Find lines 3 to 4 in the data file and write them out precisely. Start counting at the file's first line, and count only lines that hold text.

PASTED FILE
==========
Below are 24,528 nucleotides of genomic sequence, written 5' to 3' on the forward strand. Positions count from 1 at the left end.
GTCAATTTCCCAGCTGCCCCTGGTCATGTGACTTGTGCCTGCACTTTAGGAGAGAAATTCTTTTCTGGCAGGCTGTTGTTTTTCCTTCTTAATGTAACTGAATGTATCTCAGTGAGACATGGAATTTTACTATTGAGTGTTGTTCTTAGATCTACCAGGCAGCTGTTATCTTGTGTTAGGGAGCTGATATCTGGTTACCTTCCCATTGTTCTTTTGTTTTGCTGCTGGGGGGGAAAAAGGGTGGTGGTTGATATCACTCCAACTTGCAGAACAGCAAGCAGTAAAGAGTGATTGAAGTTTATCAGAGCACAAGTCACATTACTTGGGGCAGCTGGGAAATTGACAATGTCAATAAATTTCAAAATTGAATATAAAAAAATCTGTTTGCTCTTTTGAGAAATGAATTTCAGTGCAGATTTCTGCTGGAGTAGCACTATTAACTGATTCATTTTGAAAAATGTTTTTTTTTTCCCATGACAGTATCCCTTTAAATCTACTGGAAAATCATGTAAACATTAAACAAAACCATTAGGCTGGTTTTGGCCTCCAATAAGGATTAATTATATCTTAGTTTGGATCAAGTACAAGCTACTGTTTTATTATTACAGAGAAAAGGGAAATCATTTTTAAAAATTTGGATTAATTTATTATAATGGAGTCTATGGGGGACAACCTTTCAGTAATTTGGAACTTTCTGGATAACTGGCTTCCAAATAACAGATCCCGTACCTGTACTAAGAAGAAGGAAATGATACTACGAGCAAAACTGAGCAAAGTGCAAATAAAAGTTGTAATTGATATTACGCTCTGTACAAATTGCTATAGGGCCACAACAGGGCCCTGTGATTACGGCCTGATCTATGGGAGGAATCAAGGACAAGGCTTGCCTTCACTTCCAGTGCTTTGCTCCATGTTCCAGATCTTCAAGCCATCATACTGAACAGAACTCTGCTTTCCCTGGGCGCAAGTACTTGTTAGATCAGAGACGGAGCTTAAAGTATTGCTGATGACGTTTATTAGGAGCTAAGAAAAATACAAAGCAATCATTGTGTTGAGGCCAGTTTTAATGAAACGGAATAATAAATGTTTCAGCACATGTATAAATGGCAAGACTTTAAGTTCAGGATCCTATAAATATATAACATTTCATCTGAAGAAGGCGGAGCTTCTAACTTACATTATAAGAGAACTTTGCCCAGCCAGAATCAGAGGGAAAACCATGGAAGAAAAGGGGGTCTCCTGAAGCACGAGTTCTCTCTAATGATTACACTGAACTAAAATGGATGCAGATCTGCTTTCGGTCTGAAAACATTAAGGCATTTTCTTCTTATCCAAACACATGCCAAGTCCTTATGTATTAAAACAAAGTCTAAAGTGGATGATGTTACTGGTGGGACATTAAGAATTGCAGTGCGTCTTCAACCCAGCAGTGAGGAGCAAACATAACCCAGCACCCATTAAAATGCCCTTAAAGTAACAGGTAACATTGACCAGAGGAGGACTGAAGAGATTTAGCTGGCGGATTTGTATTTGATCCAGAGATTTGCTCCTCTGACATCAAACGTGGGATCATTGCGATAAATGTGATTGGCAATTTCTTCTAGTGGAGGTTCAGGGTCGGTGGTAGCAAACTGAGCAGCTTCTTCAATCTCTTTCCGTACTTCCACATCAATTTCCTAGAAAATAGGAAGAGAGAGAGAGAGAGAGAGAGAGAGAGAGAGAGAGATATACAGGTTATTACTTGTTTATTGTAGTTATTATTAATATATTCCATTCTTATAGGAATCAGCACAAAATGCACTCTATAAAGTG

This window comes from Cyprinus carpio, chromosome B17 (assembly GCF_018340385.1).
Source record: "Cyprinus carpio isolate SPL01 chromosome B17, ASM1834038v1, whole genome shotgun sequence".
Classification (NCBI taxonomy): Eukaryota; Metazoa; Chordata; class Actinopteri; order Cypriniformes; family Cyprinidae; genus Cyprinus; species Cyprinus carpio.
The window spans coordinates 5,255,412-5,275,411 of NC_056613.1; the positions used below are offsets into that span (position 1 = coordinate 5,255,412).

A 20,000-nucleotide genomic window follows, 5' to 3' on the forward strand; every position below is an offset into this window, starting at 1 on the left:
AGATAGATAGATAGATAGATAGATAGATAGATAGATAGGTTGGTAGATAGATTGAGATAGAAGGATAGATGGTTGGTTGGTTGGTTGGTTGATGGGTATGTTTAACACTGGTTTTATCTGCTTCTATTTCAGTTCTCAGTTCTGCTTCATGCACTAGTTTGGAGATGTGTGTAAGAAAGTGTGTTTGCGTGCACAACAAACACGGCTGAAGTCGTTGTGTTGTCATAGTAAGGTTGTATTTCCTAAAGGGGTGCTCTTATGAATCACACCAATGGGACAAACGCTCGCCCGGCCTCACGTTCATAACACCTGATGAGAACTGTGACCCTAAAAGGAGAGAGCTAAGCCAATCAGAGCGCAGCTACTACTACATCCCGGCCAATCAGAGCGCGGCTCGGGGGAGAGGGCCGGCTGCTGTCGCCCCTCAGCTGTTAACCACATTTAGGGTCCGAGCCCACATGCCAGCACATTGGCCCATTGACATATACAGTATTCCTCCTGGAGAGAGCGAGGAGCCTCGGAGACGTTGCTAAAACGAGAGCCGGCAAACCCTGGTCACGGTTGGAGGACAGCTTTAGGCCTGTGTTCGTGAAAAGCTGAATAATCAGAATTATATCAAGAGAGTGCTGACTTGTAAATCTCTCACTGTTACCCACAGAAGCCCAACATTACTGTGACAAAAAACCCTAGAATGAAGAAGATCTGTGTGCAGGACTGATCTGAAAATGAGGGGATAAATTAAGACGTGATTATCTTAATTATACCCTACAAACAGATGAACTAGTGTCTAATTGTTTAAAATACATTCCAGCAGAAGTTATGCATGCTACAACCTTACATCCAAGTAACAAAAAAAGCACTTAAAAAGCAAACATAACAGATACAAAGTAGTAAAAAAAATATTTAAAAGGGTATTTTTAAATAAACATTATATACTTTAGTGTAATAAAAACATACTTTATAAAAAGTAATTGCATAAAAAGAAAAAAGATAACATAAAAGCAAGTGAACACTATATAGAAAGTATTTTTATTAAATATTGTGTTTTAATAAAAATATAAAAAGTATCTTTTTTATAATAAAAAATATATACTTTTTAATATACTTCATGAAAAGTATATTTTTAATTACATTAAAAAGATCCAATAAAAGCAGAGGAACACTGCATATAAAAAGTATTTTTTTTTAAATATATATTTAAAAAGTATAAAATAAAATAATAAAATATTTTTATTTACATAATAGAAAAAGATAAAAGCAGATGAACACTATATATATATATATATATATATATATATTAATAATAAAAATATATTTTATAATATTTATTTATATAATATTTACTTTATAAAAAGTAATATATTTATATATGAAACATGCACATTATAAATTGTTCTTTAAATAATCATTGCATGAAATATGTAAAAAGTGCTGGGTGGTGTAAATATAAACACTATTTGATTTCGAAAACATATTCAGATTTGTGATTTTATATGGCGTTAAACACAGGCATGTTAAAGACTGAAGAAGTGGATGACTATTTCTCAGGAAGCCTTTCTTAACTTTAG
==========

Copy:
This window comes from Cyprinus carpio, chromosome B17 (assembly GCF_018340385.1).
Source record: "Cyprinus carpio isolate SPL01 chromosome B17, ASM1834038v1, whole genome shotgun sequence".